Big M, Little Freedom: Accommodating Religion in a Secular Society
University of Western Ontario Faculty of Law; University of Oxford, St Hilda's College
June 22, 2009
By seeing religion as an aspect of life instead of a framework of existence, Canadian courts have committed some fundamental errors in balancing religious freedom with other rights. Such pitfalls must be avoided if the protections for religious freedom (section 2(a)) and equality regardless of religion (section 15) in the Canadian Charter of Rights and Freedoms are to retain any kind of meaning. These pitfalls include:
• The limitation of religion to the private sphere;
• Ranking freedom of religion below other equality rights such as sexual orientation;
• Using section 2(a) to impose freedom from religion, rather than freedom of religion;
• Assuming that ‘secular’ means non-religious or religiously neutral.
Landmark cases such as R. v. Big M Drug Mart Ltd. and Syndicat Northcrest v. Amselem have established several tests to guide courts in their consideration of religious freedom. When taken in conjunction with the preamble to the Charter, and the protections in sections 2(a) and 15, courts and human rights tribunals can avoid the above errors and ensure the preservation of freedom of religion together with other fundamental Canadian values.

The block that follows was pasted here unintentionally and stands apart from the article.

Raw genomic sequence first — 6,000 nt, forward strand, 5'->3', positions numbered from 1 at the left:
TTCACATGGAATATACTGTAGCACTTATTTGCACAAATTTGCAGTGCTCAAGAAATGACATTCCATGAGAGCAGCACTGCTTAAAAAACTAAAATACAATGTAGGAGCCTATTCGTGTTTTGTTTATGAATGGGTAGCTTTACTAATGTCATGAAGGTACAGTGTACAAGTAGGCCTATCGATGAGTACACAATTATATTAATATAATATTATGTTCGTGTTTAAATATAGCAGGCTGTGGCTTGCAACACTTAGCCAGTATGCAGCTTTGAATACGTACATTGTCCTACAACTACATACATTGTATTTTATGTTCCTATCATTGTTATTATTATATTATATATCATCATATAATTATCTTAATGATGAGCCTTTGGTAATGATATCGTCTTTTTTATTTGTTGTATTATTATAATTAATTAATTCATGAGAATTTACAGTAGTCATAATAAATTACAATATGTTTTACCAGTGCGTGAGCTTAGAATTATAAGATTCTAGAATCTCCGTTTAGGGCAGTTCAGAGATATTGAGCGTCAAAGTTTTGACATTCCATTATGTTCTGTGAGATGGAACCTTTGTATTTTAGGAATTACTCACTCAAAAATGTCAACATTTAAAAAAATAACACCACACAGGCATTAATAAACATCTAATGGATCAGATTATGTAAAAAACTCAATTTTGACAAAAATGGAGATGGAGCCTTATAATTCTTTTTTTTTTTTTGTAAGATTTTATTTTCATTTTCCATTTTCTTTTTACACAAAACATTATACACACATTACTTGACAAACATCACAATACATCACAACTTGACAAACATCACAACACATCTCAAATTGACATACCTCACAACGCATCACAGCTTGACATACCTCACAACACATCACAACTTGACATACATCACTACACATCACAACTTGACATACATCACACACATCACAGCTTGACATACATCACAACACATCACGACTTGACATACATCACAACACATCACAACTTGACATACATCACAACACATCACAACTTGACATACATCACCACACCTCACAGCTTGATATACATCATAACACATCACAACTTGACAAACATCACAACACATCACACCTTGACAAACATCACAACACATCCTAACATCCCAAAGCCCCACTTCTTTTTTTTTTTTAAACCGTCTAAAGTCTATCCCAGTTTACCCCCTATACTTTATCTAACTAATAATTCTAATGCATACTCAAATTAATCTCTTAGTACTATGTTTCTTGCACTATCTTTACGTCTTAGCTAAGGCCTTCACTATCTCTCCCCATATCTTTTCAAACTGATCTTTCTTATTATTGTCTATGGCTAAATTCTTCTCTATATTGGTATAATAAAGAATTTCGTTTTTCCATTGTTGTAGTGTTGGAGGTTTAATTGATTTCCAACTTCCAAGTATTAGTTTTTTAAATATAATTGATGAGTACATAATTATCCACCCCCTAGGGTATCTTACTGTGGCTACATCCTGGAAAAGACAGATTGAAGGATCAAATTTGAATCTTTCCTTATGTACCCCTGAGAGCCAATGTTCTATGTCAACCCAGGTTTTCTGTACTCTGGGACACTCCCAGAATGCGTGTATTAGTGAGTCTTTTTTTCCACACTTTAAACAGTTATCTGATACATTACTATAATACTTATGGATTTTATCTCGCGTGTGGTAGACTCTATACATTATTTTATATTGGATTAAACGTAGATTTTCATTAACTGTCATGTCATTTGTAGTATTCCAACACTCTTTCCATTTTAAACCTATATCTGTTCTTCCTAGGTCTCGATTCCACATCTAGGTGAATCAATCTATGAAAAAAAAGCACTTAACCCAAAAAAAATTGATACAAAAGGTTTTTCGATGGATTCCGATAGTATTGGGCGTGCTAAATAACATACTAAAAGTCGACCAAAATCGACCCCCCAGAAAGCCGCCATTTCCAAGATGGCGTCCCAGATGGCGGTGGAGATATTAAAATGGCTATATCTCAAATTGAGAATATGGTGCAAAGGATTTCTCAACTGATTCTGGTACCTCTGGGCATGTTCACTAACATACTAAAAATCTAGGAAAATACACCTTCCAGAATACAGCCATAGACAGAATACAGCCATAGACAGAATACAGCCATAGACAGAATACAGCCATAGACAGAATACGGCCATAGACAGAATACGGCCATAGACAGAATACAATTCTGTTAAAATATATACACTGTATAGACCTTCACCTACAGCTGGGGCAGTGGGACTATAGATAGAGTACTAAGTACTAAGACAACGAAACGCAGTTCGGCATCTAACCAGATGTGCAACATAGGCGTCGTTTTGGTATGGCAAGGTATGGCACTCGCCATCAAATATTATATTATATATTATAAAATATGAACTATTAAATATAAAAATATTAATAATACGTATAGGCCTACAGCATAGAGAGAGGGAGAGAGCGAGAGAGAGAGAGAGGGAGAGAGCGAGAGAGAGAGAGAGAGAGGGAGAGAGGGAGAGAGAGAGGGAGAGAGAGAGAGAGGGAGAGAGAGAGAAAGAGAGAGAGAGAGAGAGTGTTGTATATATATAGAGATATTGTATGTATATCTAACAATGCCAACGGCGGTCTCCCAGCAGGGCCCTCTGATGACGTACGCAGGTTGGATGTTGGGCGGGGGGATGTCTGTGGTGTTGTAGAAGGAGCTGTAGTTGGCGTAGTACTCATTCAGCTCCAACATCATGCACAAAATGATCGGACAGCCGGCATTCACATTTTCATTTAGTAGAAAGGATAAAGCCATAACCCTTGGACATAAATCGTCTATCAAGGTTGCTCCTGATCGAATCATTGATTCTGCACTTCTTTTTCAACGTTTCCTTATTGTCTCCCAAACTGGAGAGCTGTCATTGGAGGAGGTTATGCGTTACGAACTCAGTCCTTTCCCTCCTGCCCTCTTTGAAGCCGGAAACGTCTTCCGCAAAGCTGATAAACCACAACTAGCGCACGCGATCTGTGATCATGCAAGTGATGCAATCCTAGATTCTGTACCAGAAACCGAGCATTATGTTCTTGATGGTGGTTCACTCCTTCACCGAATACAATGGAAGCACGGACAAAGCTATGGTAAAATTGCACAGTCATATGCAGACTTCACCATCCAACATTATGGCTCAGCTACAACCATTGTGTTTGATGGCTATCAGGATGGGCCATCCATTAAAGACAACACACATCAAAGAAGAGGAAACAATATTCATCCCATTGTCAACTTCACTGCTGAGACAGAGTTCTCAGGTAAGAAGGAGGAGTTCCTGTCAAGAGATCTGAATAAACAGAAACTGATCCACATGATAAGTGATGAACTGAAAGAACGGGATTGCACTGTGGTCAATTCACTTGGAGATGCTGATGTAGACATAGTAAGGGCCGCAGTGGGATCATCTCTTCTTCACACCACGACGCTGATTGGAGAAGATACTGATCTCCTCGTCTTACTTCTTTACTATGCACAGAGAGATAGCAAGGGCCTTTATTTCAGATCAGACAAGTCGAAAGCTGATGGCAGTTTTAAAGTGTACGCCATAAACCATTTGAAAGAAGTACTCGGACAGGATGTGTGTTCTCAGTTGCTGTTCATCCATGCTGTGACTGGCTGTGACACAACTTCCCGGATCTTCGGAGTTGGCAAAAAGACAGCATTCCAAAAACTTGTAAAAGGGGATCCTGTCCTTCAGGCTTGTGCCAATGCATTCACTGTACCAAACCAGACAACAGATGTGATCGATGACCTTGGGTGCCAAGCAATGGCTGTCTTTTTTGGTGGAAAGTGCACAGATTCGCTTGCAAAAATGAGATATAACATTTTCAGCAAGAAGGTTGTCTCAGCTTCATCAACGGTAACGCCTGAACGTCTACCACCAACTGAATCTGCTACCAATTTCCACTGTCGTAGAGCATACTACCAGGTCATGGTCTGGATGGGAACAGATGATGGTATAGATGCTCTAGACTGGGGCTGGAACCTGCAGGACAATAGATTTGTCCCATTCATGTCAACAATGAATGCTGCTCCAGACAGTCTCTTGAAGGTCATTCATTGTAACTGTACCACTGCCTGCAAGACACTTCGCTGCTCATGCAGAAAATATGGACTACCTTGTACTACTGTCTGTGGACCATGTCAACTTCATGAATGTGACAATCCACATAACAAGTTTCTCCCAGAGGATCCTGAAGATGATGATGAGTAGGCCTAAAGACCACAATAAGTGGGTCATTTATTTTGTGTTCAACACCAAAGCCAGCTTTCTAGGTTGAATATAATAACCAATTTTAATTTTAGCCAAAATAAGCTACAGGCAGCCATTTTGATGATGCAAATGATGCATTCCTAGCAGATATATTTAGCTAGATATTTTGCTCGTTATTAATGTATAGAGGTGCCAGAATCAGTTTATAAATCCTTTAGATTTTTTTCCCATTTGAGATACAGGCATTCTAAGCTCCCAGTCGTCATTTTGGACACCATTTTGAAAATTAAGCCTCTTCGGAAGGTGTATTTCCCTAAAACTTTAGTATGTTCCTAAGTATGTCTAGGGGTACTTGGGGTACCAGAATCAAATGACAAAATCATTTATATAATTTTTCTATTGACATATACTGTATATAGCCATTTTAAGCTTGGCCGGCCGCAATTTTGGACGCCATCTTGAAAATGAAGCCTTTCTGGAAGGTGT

Number of Pages in PDF File: 22
Keywords: Religion, freedom, secular, Charter, rights, multicultural, valuesworking papers series
Date posted: June 29, 2009
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